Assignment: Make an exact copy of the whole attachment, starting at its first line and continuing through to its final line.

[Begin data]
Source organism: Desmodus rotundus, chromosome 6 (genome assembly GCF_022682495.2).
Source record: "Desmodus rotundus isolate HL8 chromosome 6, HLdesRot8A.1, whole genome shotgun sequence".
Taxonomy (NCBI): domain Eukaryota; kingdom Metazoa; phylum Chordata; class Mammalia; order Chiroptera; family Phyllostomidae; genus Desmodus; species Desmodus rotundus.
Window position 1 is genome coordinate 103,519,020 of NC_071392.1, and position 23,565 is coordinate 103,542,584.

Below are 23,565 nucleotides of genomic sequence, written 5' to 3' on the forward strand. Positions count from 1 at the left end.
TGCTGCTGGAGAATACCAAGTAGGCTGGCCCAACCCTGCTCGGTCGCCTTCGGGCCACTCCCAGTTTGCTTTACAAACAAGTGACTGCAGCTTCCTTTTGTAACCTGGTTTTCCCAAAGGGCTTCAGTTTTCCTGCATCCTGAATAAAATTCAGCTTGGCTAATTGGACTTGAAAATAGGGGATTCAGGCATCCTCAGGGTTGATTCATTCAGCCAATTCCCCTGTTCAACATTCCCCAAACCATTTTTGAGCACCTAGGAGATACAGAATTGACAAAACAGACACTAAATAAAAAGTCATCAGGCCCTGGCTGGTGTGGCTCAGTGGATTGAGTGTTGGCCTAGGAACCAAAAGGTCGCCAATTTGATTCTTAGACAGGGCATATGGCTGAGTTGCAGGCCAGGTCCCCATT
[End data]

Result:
Source organism: Desmodus rotundus, chromosome 6 (genome assembly GCF_022682495.2).
Source record: "Desmodus rotundus isolate HL8 chromosome 6, HLdesRot8A.1, whole genome shotgun sequence".
Taxonomy (NCBI): domain Eukaryota; kingdom Metazoa; phylum Chordata; class Mammalia; order Chiroptera; family Phyllostomidae; genus Desmodus; species Desmodus rotundus.
Window position 1 is genome coordinate 103,519,020 of NC_071392.1, and position 23,565 is coordinate 103,542,584.

Below are 23,565 nucleotides of genomic sequence, written 5' to 3' on the forward strand. Positions count from 1 at the left end.
TGCTGCTGGAGAATACCAAGTAGGCTGGCCCAACCCTGCTCGGTCGCCTTCGGGCCACTCCCAGTTTGCTTTACAAACAAGTGACTGCAGCTTCCTTTTGTAACCTGGTTTTCCCAAAGGGCTTCAGTTTTCCTGCATCCTGAATAAAATTCAGCTTGGCTAATTGGACTTGAAAATAGGGGATTCAGGCATCCTCAGGGTTGATTCATTCAGCCAATTCCCCTGTTCAACATTCCCCAAACCATTTTTGAGCACCTAGGAGATACAGAATTGACAAAACAGACACTAAATAAAAAGTCATCAGGCCCTGGCTGGTGTGGCTCAGTGGATTGAGTGTTGGCCTAGGAACCAAAAGGTCGCCAATTTGATTCTTAGACAGGGCATATGGCTGAGTTGCAGGCCAGGTCCCCATT